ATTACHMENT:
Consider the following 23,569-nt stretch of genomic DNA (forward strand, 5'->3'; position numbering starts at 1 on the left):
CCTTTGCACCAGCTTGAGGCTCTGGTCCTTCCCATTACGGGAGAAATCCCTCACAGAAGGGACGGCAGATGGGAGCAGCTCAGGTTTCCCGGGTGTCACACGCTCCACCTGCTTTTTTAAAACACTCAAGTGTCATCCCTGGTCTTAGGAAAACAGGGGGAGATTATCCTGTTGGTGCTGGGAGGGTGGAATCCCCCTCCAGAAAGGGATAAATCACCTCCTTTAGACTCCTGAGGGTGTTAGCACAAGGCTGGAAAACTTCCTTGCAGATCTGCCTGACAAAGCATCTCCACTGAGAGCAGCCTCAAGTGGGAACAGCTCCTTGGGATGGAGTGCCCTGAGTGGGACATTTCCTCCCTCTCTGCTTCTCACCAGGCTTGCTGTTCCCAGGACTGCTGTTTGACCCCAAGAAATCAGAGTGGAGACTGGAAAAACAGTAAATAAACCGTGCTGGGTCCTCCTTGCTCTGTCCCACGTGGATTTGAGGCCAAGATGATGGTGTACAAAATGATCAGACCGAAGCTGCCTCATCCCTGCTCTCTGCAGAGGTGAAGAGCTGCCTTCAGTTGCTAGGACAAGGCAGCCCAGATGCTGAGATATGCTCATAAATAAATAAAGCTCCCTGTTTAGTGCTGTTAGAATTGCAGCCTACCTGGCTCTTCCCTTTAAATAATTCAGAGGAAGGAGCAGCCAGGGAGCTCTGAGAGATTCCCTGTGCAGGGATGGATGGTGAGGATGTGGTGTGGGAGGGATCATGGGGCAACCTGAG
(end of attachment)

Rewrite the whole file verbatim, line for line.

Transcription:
Consider the following 23,569-nt stretch of genomic DNA (forward strand, 5'->3'; position numbering starts at 1 on the left):
CCTTTGCACCAGCTTGAGGCTCTGGTCCTTCCCATTACGGGAGAAATCCCTCACAGAAGGGACGGCAGATGGGAGCAGCTCAGGTTTCCCGGGTGTCACACGCTCCACCTGCTTTTTTAAAACACTCAAGTGTCATCCCTGGTCTTAGGAAAACAGGGGGAGATTATCCTGTTGGTGCTGGGAGGGTGGAATCCCCCTCCAGAAAGGGATAAATCACCTCCTTTAGACTCCTGAGGGTGTTAGCACAAGGCTGGAAAACTTCCTTGCAGATCTGCCTGACAAAGCATCTCCACTGAGAGCAGCCTCAAGTGGGAACAGCTCCTTGGGATGGAGTGCCCTGAGTGGGACATTTCCTCCCTCTCTGCTTCTCACCAGGCTTGCTGTTCCCAGGACTGCTGTTTGACCCCAAGAAATCAGAGTGGAGACTGGAAAAACAGTAAATAAACCGTGCTGGGTCCTCCTTGCTCTGTCCCACGTGGATTTGAGGCCAAGATGATGGTGTACAAAATGATCAGACCGAAGCTGCCTCATCCCTGCTCTCTGCAGAGGTGAAGAGCTGCCTTCAGTTGCTAGGACAAGGCAGCCCAGATGCTGAGATATGCTCATAAATAAATAAAGCTCCCTGTTTAGTGCTGTTAGAATTGCAGCCTACCTGGCTCTTCCCTTTAAATAATTCAGAGGAAGGAGCAGCCAGGGAGCTCTGAGAGATTCCCTGTGCAGGGATGGATGGTGAGGATGTGGTGTGGGAGGGATCATGGGGCAACCTGAG